Rushdie and Nemade in literary slugfest
Literary controversies are as old as the Bible. Shakespeare’s authorship has been a topic of acrimony for nearly two centuries now. There are websites and even whole societies devoted to the proposition that the Earl of Oxford wrote Shakespeare’s plays. Debates raging around Nobel Prizes for Literature are not a new phenomenon. Several nominees rejected Sahitya Akademi awards. Kaavya Viswanathan’s How Opal Mehta Got Kissed, Got Wild, and Got a Life was withdrawn after it was discovered that portions had been plagiarized from several sources, including the works of Salman Rushdie and Meg Cabot.
We have been witnessing of late literary controversies of a different kind. Two Jnanpeeth Award winners locked horns, though at different times, with two famous writers familiar to the English-speaking world.
Reputed Marathi littérateur Bhalchandra Nemade is the next Jnanpeeth award winner, after Girish Karnad, to flay not only the works of Nobel Prize winner V. S. Naipaul but also those of another writer regularly shortlisted for the Nobel, Salman Rushdie. Without beating about the bush let me say Nemade had little reason to talk about the works of the expatriate writers. Describing English as a killer language, Nemade accused Naipaul and Rushdie of “pandering to the West” and dismissed their works as having little value. Responding to the criticism, Rushdie tweeted on Saturday, “Grumpy old b…..d. Just take your prize and say thank you nicely. I doubt you’ve even read the work you attack.”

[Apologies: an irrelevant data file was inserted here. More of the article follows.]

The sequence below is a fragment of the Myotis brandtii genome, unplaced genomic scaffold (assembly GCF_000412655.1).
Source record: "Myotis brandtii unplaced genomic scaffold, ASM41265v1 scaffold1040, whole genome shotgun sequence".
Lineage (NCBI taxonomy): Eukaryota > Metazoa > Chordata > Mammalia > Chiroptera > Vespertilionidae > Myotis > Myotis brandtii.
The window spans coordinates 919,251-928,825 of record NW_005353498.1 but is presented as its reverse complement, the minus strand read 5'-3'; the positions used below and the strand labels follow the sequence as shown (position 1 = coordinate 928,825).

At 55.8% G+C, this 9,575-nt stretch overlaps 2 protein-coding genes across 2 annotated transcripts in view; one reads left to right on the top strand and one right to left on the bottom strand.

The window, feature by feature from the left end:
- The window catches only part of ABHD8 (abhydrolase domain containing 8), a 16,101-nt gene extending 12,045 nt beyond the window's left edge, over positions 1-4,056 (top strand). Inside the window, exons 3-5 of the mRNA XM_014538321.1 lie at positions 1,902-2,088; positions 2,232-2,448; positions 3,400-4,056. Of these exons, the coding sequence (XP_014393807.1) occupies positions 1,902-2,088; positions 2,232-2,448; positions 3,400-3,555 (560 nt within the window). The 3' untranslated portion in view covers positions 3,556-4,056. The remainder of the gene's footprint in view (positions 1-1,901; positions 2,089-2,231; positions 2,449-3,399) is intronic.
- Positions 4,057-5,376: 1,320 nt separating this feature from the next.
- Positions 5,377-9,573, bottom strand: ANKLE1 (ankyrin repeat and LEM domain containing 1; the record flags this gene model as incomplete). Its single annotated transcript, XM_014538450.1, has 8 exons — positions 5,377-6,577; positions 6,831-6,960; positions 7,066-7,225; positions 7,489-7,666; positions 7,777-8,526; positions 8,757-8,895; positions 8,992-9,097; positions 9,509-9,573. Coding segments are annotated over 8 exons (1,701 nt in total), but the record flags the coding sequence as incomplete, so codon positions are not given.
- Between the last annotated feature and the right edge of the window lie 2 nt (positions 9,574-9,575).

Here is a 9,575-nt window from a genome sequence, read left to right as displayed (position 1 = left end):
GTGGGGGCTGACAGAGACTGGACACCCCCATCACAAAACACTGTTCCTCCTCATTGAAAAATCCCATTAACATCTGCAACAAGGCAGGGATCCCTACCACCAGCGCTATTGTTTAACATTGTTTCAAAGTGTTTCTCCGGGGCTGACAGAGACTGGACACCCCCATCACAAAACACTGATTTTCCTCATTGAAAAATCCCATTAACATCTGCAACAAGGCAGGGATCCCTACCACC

Though it is a fact that large sections of English-speaking population in the country are dismissive of their mother tongue, it is also true that Jawaharlal Nehru and his dedicated colleagues had built India’s self-reliance in atomic energy, space technology and set up several science and agricultural research laboratories because they had accessed the scientific literature and knowledge published in English. English is a language of international communication. India’s diplomacy is conducted in that language.
Girish Karnad’s non-literary criticism of Naipaul, accusing him of Islamophobia, is too recent to forget and sounds too farfetched. Does Karnad think Islamophobia is a product of Naipaul’s imagination even after the partition holocaust, the savage attack on the WTC towers, the killings in Somalia, Sudan, Nigeria, the problems immigrants from West Africa are creating in Britain and several European countries, not to speak of the hostage tragedy in Moscow theatre, the Madrid train bombings? Why would an Islamophobe marry a Muslim woman?
Maybe Karnad didn’t like Naipaul’s uncomplimentary depiction of India in The Area of Darkness, India: A Wounded Society and India: A million mutinies. But Naipaul is proud of his Indian ancestry, especially of his Brahmin pedigree. Maybe, Nemade’s attack has something to do with Naipaul’s Brahmin descent. Remember, Nemade’s monumental novel blaming Brahmins for discrediting Hindu religion is due for release.